How Google's CEO Eric Schmidt keeps the company on the righteous path

Google (GOOG) CEO Eric Schmidt spoke at MIT this afternoon. He had some interesting things to say about the company's place in the world -- and how Google can continue to follow its golden rule, "Don't be evil."

Schmidt came to MIT to honor the memory of one of my MIT professors, Dr. Michael Hammer, who, as I wrote earlier, tragically passed away about 14 months ago. Hammer was most famous for co-authoring Reengineering the Corporation, along with my former boss, James A. Champy. But Hammer received tenure as a computer science professor at MIT before he became a management guru.

Schmidt was interviewed by Tom Ashbrook, who hosts the National Public Radio program "On Point." Ashbrook's first question: Is Google re-engineering the world?

Schmidt fielded questions about whether Google was in trouble for monopolizing advertising; whether it threatened the survival of the iPhone; what it would do to stay true to its famous 'do no evil' dictum; how it could operate so many computers without damaging the environment; and the future of investigative journalism.

I was surprised about the number of questions from the MIT audience about Google's ethical place in the universe. Schmidt argued that since Google operates big server farms next to dams, that is was getting a huge amount of its electricity from renewable sources. That sounds good to me. In fact, Schmidt suggested that with the right kinds of technology, the U.S. could be energy independent in about 20 years.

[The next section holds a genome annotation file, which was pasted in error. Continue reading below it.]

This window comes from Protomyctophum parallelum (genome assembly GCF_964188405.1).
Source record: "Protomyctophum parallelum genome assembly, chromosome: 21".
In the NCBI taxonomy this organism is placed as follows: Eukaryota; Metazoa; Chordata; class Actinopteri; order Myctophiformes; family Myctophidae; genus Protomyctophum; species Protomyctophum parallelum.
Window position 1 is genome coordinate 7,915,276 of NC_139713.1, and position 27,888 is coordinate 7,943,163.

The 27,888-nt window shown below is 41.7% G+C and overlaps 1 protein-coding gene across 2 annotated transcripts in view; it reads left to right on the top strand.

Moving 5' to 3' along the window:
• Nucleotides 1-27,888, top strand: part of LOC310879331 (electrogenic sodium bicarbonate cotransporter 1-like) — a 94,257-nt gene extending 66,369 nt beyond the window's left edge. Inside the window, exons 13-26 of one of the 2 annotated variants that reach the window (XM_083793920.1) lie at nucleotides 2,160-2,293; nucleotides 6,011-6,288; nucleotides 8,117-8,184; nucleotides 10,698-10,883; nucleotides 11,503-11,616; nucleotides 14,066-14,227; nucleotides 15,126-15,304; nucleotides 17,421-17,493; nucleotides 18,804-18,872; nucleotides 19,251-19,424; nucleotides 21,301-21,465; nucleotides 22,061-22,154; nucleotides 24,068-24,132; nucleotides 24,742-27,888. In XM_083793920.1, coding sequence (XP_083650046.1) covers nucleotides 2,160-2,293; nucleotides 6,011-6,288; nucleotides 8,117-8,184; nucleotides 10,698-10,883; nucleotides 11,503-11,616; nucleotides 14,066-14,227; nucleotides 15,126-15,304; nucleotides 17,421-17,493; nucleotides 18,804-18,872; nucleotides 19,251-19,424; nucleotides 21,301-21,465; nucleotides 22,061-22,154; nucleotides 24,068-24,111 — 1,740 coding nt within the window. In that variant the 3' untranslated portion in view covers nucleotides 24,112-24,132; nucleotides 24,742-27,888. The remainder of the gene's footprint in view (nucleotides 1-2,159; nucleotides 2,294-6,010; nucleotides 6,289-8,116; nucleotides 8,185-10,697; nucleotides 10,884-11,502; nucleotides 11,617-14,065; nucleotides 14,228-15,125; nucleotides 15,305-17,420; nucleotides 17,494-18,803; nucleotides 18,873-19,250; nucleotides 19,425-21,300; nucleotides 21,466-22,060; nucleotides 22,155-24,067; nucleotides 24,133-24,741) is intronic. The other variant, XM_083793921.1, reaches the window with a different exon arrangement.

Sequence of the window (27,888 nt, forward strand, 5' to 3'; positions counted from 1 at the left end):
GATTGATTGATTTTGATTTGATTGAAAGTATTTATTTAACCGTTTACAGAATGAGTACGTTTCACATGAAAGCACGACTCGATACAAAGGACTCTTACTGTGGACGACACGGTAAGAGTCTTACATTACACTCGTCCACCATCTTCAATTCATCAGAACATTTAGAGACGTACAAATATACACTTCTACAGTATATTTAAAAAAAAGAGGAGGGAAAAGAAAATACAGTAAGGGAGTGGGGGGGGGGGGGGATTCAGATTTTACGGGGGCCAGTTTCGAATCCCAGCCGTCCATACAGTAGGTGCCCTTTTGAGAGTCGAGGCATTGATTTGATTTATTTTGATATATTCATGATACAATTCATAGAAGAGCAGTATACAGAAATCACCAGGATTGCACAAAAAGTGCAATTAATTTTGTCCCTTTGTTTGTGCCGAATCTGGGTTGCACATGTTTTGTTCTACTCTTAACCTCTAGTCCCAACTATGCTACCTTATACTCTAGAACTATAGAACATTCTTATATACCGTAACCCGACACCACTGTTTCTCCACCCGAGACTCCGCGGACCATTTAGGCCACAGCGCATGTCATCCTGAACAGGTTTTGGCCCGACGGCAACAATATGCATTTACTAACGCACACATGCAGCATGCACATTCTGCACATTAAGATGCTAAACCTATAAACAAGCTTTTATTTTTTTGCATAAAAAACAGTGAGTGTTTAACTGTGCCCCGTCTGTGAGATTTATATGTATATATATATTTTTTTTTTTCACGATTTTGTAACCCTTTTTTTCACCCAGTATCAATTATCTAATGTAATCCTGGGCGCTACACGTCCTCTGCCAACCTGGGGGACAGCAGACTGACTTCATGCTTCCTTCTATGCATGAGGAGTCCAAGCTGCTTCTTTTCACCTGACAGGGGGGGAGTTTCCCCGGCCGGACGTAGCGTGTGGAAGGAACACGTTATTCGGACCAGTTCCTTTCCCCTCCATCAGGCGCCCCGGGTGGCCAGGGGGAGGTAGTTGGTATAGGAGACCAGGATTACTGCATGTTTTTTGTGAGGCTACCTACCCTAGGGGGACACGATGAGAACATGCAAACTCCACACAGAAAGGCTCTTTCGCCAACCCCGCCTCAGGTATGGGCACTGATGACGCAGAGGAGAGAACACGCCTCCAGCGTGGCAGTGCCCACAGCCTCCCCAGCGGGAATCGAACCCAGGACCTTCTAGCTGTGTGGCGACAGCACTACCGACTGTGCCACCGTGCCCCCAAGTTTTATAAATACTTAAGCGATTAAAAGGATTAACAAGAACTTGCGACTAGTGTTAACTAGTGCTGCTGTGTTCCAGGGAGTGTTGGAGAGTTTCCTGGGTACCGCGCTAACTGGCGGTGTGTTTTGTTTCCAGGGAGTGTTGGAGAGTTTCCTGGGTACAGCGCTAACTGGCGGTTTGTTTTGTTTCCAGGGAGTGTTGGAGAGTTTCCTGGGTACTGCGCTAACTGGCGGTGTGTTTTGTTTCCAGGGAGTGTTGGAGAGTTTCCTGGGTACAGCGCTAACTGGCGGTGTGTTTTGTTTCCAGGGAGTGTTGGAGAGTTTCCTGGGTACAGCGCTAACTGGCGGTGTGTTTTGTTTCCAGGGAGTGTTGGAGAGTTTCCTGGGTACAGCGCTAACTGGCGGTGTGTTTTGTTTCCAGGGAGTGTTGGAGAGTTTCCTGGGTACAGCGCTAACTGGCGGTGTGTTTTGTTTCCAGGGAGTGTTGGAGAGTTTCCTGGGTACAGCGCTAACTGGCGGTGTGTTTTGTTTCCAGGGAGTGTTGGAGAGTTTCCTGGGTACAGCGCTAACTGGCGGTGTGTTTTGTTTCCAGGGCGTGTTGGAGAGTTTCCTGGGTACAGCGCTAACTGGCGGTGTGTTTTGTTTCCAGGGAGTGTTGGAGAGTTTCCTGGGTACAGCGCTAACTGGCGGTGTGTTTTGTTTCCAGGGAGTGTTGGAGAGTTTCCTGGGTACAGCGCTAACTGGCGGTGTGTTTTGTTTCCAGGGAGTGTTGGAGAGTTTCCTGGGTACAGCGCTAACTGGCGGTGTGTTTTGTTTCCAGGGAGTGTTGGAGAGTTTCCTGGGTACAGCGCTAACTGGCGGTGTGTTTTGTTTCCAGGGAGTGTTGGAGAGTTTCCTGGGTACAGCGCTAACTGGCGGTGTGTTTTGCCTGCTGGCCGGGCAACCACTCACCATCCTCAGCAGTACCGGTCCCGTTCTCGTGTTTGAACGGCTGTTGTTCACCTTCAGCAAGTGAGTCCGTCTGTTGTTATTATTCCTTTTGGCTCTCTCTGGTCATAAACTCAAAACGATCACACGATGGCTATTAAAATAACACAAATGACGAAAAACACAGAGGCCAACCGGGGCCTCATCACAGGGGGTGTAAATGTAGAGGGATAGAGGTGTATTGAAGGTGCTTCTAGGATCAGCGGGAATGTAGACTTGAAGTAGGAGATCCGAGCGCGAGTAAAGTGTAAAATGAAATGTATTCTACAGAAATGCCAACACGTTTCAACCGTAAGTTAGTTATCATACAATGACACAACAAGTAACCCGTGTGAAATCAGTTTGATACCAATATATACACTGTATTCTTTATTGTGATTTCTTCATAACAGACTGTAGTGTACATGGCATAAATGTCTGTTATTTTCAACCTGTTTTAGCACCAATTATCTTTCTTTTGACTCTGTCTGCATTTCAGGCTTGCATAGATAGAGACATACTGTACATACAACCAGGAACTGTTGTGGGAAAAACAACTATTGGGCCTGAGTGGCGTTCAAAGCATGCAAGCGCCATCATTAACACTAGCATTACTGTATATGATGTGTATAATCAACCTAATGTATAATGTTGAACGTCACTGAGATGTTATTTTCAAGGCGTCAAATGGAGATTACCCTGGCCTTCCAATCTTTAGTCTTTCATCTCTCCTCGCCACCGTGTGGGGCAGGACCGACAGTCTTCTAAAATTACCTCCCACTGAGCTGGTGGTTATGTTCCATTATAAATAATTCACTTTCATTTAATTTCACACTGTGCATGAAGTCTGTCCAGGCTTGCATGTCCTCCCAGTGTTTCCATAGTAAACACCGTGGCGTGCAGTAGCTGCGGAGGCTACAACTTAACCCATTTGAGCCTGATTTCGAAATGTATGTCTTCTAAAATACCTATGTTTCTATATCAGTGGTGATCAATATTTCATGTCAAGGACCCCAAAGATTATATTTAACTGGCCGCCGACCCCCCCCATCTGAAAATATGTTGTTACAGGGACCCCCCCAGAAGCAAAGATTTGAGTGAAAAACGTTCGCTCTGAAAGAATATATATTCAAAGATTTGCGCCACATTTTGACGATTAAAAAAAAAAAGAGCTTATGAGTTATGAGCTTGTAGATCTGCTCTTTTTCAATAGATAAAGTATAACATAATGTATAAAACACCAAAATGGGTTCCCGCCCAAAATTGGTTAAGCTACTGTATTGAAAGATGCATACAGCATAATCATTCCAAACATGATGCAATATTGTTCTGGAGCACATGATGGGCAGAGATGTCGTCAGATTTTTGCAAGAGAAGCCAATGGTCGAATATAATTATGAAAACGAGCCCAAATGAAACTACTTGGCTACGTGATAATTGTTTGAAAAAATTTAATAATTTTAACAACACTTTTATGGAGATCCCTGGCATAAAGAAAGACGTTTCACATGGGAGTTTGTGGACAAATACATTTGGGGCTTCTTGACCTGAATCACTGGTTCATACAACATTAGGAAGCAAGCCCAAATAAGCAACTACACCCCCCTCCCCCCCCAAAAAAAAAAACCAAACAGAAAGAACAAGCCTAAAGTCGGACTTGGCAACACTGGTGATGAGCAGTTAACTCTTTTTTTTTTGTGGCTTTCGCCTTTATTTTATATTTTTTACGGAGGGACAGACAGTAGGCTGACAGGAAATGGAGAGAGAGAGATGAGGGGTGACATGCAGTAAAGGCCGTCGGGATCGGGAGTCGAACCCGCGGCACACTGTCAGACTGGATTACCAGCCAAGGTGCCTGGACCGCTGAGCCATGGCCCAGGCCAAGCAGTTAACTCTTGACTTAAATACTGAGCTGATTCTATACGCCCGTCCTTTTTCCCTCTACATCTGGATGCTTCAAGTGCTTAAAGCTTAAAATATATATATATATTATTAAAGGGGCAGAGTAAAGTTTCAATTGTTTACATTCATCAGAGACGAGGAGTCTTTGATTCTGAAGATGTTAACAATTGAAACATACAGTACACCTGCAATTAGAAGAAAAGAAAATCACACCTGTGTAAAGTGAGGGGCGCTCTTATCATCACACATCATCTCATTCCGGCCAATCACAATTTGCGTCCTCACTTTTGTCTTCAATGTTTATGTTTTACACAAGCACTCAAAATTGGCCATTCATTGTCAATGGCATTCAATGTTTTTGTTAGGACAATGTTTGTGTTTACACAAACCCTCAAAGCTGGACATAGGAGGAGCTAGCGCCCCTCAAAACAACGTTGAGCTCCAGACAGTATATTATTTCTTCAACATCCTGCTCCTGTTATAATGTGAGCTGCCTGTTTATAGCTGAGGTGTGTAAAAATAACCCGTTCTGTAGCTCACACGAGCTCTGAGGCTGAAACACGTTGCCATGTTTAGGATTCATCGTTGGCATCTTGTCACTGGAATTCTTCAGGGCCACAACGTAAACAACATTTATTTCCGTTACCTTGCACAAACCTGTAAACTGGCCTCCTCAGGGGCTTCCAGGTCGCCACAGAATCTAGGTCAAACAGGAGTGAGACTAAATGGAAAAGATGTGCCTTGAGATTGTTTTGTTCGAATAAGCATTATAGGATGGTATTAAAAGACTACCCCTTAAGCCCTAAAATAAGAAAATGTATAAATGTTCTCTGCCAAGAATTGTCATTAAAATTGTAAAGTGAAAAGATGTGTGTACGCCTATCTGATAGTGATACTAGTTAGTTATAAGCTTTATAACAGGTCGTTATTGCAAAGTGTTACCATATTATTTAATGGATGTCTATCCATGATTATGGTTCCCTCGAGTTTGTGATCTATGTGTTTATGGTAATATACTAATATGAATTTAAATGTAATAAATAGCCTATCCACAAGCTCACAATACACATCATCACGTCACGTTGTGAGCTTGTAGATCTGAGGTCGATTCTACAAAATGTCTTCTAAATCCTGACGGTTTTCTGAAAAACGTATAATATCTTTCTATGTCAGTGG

But it was in the area of Google's disruption of the advertising business that he had to defend it from charges of evil. As he said, there is little danger that Google, which has $22 billion in sales, will be monopolizing advertising since it does not plan to be a $1 trillion revenue company (that's his estimate of the size of the advertising market).

Sympathy for Newspapers -- But No Money

Schmidt appears to have a lot of sympathy for newspapers and magazines. He argued that they offered value in the production of content but less so in its distribution. Schmidt pointed out that thanks to the Internet, people will stop subscribing to newspapers since they can get their content online for free. Moreover, thanks to online advertising, which offers a more measurable return on investment, newspapers are losing what had been their biggest source of revenue.

Someone asked him what would happen to investigative reporting, which had in the past been supported by advertising. To that, Schmidt did not have an answer -- although he said Google did not have plans to simply write checks to the newspapers to help finance it. He vaguely suggested that Google was working with newspapers on a way that they could both make money.

And when asked whether he was afraid of Microsoft (MSFT) CEO Steve Ballmer or Microsoft's' efforts in search, Schmidt declined to comment. All he would say is that he was more afraid of Google not using its strengths to keep providing more value to consumers.

To connect Hammer -- who weaved biblical stories into his speeches -- to Google, Dan Bricklin, who co-invented -- VisiCalc -- the first electronic spreadsheet asked Schmidt whether Google had a spritual side. Schmidt said that Google tries to make decisions based on its values -- so it takes consumer privacy and security issues very seriously.

I think Hammer would have approved of that sentiment.

Peter Cohan is a management consultant, Babson professor and author of nine books, includingCapital Rising (due in June 2010). Follow him on Twitter. He has no financial interest in the securities mentioned.

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